Torii Hunter is not Harmon Killebrew or Bob Allison so it's crazy to even get into that conversation with you. However, both were signed and drafted by the Washington Senators before they moved to Minnesota in 1961. Torii Hunter was one of the best all around (offense and defense) outfielders in MLB from 2001-2007. He hit between .270-275, 192 HRs, 709 RBIs, won 7 Gold Gloves, great clubhouse leader, and made 2 All-Star games in his career with Minnesota. If he would of stayed with the Twins his numbers would even be better. There is one Twins player in franchise history with better numbers over a 7-year period and that is of course Kirby Pucket.
There is no question about it Johan Santana and Torii Hunter are players that come along "Once a Century" for the Minnesota Twins. You can research all you want, but you won't find players with better numbers during a 5-7 stretch. Maybe it's hard for you to admit this considering the Twins gave them both away for nothing. However, you can't take away from their tremendous accomplishments.
Just adding a couple cents to the Santana discussion. Here is his ranking among Twins' franchise leaders in career ERA and WHIP and career total Ks. I know that the last one is not a rate stat, but he ranks pretty high:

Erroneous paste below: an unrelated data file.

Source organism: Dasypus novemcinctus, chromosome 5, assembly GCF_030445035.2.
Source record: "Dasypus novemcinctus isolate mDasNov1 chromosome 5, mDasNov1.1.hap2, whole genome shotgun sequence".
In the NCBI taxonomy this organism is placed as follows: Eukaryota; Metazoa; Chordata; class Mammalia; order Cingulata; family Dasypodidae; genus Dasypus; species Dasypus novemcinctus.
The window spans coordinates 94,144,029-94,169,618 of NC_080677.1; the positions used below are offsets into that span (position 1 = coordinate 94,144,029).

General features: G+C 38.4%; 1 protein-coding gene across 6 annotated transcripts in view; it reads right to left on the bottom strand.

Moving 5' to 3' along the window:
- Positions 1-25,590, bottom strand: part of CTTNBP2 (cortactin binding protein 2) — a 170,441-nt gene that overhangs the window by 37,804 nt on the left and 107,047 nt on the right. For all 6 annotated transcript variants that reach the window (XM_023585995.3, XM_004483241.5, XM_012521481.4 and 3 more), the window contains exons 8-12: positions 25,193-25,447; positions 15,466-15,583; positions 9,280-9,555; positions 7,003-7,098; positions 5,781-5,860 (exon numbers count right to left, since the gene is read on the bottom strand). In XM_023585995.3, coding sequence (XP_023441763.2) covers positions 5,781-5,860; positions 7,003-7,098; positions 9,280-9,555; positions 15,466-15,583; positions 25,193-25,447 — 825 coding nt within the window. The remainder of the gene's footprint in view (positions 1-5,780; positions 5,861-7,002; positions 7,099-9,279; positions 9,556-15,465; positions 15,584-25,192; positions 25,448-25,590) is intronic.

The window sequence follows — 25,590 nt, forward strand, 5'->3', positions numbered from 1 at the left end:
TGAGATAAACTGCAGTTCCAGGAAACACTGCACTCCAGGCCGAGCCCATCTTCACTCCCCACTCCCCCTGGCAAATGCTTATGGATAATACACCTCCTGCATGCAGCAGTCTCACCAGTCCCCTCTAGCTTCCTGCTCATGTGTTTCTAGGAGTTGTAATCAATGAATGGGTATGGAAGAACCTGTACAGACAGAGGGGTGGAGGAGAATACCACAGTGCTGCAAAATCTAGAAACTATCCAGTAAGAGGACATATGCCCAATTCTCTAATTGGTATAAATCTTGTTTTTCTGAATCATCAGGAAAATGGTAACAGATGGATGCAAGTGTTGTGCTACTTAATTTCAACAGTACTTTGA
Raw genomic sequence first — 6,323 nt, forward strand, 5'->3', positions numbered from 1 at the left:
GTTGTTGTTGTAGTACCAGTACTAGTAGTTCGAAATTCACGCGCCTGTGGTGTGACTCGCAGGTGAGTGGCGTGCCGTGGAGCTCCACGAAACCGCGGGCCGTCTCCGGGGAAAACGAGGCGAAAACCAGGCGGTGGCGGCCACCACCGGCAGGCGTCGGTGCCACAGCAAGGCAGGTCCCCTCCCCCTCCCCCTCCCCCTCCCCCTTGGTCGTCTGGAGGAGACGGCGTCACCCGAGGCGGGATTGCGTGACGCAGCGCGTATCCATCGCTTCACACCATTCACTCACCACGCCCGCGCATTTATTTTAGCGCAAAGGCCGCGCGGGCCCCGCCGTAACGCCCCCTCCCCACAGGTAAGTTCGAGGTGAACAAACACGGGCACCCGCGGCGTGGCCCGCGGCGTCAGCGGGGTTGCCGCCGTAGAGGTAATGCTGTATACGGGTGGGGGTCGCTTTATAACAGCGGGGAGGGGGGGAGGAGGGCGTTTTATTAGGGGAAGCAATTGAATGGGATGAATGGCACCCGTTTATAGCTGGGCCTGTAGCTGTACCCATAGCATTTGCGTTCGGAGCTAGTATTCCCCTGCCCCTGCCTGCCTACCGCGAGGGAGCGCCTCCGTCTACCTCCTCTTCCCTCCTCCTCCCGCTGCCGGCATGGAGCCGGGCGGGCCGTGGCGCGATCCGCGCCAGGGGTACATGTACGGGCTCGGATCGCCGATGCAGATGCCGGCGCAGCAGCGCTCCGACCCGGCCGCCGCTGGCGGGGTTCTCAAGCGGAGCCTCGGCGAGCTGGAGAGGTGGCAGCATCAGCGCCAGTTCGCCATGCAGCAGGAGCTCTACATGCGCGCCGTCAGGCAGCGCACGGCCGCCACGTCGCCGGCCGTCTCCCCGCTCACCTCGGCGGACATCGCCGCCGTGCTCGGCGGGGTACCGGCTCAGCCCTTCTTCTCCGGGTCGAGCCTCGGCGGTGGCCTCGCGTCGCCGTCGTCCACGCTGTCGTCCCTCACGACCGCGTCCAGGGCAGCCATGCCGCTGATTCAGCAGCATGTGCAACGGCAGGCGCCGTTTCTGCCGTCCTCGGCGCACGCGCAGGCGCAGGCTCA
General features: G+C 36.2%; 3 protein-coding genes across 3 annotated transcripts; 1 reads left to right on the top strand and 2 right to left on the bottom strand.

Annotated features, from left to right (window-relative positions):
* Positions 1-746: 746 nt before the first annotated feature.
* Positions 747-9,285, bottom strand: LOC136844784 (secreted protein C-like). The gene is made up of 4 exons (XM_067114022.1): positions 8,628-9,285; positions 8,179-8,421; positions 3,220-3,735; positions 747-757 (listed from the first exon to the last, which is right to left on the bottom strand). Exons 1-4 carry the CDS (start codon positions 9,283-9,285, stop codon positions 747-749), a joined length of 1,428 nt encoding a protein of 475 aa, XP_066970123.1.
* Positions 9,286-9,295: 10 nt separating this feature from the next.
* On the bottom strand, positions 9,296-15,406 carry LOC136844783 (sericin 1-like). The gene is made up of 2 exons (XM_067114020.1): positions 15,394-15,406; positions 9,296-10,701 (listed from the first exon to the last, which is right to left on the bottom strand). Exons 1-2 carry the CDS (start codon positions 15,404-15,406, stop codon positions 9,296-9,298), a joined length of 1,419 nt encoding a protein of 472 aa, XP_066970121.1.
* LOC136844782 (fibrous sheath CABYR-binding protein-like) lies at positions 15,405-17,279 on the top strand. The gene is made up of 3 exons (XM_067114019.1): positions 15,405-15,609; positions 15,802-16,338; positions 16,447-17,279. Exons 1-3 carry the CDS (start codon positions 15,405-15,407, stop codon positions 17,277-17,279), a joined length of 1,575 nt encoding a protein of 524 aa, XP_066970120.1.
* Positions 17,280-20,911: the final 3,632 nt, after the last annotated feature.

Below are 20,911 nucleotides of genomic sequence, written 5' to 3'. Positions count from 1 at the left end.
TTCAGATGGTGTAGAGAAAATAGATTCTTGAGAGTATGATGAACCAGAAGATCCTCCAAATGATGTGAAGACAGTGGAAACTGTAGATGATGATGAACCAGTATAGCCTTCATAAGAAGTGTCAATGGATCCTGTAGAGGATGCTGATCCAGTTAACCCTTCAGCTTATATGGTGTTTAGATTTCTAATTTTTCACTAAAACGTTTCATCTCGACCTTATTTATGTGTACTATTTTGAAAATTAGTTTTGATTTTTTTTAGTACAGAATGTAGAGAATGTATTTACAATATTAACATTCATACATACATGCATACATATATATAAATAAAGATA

Career total K:
So I would add Jim Merritt and Dean Chance to the discussion about the greatest Twins' pitchers...
A) The fact that you suggest I look at numbers before calling you "an idiot" speaks to your propensity for overstatement, because in fact I never "called" you that or anything else.
Originally Posted by Fanatic Jack
B) You admit that you're using a single five year period to argue the case for Santana over every other pitcher. I'll take Kaat's and Blyleven's TEN year performances over Santana's FIVE year performance any day.
C) Has it not struck you as peculiar yet that you are continuing to argue that the Twins have had TWO "once in a century" players? Even if you were right about those players' talents (which I clearly and strongly disagree with), the fact that you're trying to say the Twins have had TWO of what you're considering players that only come around ONCE every 100 years is... well... I'm not even sure what the word is. BY DEFINITION, you would only see ONE "once in a century" player during whatever 100 year period you want to choose for your century!